Back in December 2014, The English Football Association disclosed its ‘England DNA’ manifesto — a playing and coaching philosophy for all England national teams across age groups these were some of the attributes they hoped future and current English players would possess. England players celebrate a goal against Spain in the final of the UEFA U-17 Championship.

When England clinched the U-20 World Cup in June this year, their first title at this level, it just proved what ‘England DNA’ can do. But a single title cannot determine the success of manifesto. It has to be a series of victories. The victory in the u-17 World Cup will further strengthen its case.

At the U-17 World Cup, their path will be tougher than usual. England have been drawn in an  group which comprises of CONCACAF champions Mexico, Asian champions Iraq, and Chile, who finished second in the South American U-17 Championships.

England aren’t weak wither. They finished second in the UEFA U-17 Championship. They could well have been European champions had they not conceded a late goal against Spain in the final, which forced the final into a penalty shootout, where Spain were victorious.

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“It’s a World Cup so you’re not going to get any easy games — be it coming up against a talented team, a physical team or an athletic team or be it the culture, the environment or the weather. Just the World Cup experience is one of those events that are so important because they throw up a variety of challenges and demands and it will be great to see how our players react,” England U-17 coach Steve Cooper said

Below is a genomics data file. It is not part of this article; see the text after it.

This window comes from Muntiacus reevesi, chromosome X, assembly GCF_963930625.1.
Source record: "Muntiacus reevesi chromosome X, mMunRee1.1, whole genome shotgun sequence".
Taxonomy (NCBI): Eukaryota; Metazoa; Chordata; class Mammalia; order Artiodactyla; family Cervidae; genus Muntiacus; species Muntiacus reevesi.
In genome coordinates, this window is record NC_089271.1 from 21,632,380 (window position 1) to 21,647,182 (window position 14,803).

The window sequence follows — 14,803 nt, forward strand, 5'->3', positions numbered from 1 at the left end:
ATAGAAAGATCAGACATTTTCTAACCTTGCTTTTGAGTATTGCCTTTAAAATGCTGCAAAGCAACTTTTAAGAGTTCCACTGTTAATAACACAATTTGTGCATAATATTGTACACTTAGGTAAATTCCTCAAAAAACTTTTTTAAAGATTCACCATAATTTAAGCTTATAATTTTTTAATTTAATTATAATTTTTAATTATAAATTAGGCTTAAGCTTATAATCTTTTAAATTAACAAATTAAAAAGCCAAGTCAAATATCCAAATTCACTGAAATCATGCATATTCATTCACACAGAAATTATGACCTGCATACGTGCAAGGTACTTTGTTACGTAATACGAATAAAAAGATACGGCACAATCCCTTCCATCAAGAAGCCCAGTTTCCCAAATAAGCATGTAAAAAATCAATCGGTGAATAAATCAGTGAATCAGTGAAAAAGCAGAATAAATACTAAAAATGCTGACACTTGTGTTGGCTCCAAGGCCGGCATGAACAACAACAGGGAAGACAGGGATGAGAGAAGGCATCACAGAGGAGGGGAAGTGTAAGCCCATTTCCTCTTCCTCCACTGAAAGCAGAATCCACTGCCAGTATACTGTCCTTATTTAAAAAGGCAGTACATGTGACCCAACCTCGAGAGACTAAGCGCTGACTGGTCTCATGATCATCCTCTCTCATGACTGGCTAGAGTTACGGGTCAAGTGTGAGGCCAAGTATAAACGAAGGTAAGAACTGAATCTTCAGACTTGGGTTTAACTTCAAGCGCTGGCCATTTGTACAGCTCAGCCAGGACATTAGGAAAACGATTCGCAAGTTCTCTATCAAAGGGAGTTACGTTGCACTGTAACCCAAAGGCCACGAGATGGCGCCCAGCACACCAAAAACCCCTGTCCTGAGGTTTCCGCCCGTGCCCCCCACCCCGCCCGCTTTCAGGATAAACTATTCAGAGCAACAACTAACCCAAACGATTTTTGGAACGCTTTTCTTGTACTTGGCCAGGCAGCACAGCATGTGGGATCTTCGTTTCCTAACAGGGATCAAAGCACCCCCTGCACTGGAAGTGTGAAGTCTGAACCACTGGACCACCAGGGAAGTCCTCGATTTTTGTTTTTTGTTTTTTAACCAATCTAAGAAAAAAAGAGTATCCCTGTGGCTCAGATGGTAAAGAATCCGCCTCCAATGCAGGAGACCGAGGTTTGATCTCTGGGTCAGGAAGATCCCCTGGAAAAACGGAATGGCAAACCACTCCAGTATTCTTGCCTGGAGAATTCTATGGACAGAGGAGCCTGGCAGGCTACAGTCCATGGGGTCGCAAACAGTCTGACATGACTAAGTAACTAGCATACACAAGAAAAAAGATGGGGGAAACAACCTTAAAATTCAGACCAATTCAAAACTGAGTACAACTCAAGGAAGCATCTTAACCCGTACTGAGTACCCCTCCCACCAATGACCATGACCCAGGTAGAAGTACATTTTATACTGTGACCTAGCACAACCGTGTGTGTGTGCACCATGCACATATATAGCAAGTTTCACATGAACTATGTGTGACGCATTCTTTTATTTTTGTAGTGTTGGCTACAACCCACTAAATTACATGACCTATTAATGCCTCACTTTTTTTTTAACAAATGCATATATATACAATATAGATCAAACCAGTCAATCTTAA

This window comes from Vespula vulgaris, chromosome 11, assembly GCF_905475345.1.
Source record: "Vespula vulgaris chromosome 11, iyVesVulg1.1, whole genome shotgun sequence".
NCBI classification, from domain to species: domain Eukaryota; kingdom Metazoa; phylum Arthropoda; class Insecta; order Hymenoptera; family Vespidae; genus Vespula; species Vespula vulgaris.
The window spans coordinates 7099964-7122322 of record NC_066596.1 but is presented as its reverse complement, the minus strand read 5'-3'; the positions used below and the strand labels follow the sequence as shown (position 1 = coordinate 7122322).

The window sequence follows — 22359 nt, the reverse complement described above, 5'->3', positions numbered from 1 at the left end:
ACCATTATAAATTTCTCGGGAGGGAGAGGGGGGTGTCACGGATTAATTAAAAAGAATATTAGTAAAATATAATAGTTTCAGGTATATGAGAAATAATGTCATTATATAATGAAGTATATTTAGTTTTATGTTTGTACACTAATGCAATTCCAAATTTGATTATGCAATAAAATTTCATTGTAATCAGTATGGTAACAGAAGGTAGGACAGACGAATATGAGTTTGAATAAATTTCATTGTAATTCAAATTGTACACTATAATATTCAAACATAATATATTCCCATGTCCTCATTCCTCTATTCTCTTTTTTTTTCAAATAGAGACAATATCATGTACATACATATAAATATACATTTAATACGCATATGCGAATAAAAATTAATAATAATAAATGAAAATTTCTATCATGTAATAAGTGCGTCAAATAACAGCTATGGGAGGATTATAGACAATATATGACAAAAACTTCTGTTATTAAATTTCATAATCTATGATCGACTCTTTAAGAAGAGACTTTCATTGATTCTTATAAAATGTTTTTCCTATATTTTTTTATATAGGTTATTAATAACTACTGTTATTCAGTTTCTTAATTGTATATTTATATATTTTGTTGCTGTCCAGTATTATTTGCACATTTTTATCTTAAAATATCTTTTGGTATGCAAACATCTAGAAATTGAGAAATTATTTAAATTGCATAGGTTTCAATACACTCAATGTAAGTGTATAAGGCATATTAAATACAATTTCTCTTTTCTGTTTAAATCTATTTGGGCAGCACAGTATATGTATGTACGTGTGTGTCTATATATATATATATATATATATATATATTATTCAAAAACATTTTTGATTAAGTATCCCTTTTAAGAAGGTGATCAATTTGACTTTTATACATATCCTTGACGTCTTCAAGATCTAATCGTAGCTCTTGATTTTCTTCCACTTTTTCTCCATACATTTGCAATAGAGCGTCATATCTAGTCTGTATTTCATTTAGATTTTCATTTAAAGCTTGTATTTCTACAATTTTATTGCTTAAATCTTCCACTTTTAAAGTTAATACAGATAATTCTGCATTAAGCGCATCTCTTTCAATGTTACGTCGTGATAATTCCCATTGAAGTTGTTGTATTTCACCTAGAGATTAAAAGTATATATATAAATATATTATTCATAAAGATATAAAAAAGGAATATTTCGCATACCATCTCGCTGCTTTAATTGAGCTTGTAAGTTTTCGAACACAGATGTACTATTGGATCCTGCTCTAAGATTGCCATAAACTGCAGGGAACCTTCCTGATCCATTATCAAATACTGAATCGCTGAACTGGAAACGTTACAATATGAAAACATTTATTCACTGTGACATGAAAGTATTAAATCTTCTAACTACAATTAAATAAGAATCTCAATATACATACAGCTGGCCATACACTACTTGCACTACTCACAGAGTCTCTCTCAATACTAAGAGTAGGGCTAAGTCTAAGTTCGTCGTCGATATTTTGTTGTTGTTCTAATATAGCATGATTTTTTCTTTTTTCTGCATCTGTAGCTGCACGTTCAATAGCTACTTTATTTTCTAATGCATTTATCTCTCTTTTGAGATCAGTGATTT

“From an international career point of view, the U-17 World Cup is an invaluable experience whatever is the outcome of the tournament. There’s only a maximum of three World Cups you can play in (at U-17, U-20 and senior national team level) and to do that then you have to be a very successful player. Coming to India and experiencing a FIFA event is something that doesn’t come around very often.”

“You also have to take into account that it’s a life experience as well. These are still young players, still very much learning about themselves and who they really are. So to come to a different part of the world like India, hopefully, they can create some memories that will serve us well in the future, both on and off the pitch. At The Football Association, we’re all tasked with creating an England team ready to win the World Cup in 2022 so this experience will be an important part of that development,” England U-17 coach Steve Cooper.

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“All of our players have been in the England system for a few years now. They very much understand the way we work and what our long-term goals are. They have quite a lot of experience so far and have played in UEFA competitions as well as travelling outside of Europe, particularly in the U-16 year when they played against teams from South America. So they are an experienced group and fully up to speed with what we are trying to do with England teams,” Cooper added.

“My footballing philosophy is the same as all of our national coaches and that is the England DNA. It’s about ultimately a possession-based game but with a purpose, a purpose that will serve us right for any given tournament or game. We want a consistent playing style for years to come so one of the most important parts is that we look similar to every other England team because with that consistency that’s how we’ll reach the goals and objectives that we set ourselves.”

When asked, what is better- Team winning anyhow or philosophy, he said, “They go hand-in-hand, it’s not my footballing philosophy as it’s what all England teams are trying to do and I fully believe in that. (It’s) Easier said than done as sometimes it’s difficult to play well and win, particularly when you come to a tournament like a World Cup. But that’s always the aim and ambition for the teams. For me, one goes with the other and we’re playing in a way that will help us perform and win games here and now, but also, and more importantly, long term.”

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“A team that are privileged and proud to be representing their country in a World Cup. Off the back of that, hopefully you will see good characters that will play an exciting brand of football that replicates how we want our teams to perform and behave,” Cooper said on expectations from England in this World Cup.